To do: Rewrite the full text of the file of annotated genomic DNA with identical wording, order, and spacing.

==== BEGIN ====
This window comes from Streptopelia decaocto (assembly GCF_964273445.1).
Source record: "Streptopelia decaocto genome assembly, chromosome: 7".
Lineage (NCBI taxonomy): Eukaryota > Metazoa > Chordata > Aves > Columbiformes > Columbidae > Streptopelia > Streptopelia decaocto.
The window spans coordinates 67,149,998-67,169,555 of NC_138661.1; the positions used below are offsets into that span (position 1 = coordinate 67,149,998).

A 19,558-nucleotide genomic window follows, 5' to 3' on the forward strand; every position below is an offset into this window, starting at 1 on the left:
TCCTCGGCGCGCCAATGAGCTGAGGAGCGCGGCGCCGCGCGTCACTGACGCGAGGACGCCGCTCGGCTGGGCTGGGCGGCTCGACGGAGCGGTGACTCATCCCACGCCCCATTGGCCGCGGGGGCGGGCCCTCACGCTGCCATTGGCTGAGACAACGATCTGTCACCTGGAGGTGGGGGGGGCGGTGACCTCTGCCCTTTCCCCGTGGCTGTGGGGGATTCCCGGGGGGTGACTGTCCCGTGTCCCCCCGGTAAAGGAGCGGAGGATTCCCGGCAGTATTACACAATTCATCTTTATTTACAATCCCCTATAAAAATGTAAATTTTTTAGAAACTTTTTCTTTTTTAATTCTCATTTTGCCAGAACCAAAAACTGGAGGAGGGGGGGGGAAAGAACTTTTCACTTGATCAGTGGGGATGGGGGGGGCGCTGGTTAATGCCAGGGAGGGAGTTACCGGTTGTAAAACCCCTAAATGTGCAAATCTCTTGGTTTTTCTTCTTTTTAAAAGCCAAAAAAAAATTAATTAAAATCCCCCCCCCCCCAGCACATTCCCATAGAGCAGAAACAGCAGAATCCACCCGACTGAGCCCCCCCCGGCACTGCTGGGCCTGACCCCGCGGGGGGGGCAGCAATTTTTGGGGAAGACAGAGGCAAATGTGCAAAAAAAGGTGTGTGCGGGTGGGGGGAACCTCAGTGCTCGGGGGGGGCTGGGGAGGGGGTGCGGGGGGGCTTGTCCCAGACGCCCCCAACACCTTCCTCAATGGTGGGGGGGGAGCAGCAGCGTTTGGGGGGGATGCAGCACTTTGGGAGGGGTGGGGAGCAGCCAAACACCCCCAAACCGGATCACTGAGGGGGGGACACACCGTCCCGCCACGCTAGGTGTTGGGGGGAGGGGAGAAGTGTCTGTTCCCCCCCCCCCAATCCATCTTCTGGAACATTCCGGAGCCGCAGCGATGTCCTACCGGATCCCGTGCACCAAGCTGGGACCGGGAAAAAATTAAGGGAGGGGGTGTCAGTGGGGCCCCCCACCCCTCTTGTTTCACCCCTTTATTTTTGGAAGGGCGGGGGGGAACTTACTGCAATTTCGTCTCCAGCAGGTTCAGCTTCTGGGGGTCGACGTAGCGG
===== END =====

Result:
This window comes from Streptopelia decaocto (assembly GCF_964273445.1).
Source record: "Streptopelia decaocto genome assembly, chromosome: 7".
Lineage (NCBI taxonomy): Eukaryota > Metazoa > Chordata > Aves > Columbiformes > Columbidae > Streptopelia > Streptopelia decaocto.
The window spans coordinates 67,149,998-67,169,555 of NC_138661.1; the positions used below are offsets into that span (position 1 = coordinate 67,149,998).

A 19,558-nucleotide genomic window follows, 5' to 3' on the forward strand; every position below is an offset into this window, starting at 1 on the left:
TCCTCGGCGCGCCAATGAGCTGAGGAGCGCGGCGCCGCGCGTCACTGACGCGAGGACGCCGCTCGGCTGGGCTGGGCGGCTCGACGGAGCGGTGACTCATCCCACGCCCCATTGGCCGCGGGGGCGGGCCCTCACGCTGCCATTGGCTGAGACAACGATCTGTCACCTGGAGGTGGGGGGGGCGGTGACCTCTGCCCTTTCCCCGTGGCTGTGGGGGATTCCCGGGGGGTGACTGTCCCGTGTCCCCCCGGTAAAGGAGCGGAGGATTCCCGGCAGTATTACACAATTCATCTTTATTTACAATCCCCTATAAAAATGTAAATTTTTTAGAAACTTTTTCTTTTTTAATTCTCATTTTGCCAGAACCAAAAACTGGAGGAGGGGGGGGGAAAGAACTTTTCACTTGATCAGTGGGGATGGGGGGGGCGCTGGTTAATGCCAGGGAGGGAGTTACCGGTTGTAAAACCCCTAAATGTGCAAATCTCTTGGTTTTTCTTCTTTTTAAAAGCCAAAAAAAAATTAATTAAAATCCCCCCCCCCCCAGCACATTCCCATAGAGCAGAAACAGCAGAATCCACCCGACTGAGCCCCCCCCGGCACTGCTGGGCCTGACCCCGCGGGGGGGGCAGCAATTTTTGGGGAAGACAGAGGCAAATGTGCAAAAAAAGGTGTGTGCGGGTGGGGGGAACCTCAGTGCTCGGGGGGGGCTGGGGAGGGGGTGCGGGGGGGCTTGTCCCAGACGCCCCCAACACCTTCCTCAATGGTGGGGGGGGAGCAGCAGCGTTTGGGGGGGATGCAGCACTTTGGGAGGGGTGGGGAGCAGCCAAACACCCCCAAACCGGATCACTGAGGGGGGGACACACCGTCCCGCCACGCTAGGTGTTGGGGGGAGGGGAGAAGTGTCTGTTCCCCCCCCCCCAATCCATCTTCTGGAACATTCCGGAGCCGCAGCGATGTCCTACCGGATCCCGTGCACCAAGCTGGGACCGGGAAAAAATTAAGGGAGGGGGTGTCAGTGGGGCCCCCCACCCCTCTTGTTTCACCCCTTTATTTTTGGAAGGGCGGGGGGGAACTTACTGCAATTTCGTCTCCAGCAGGTTCAGCTTCTGGGGGTCGACGTAGCGG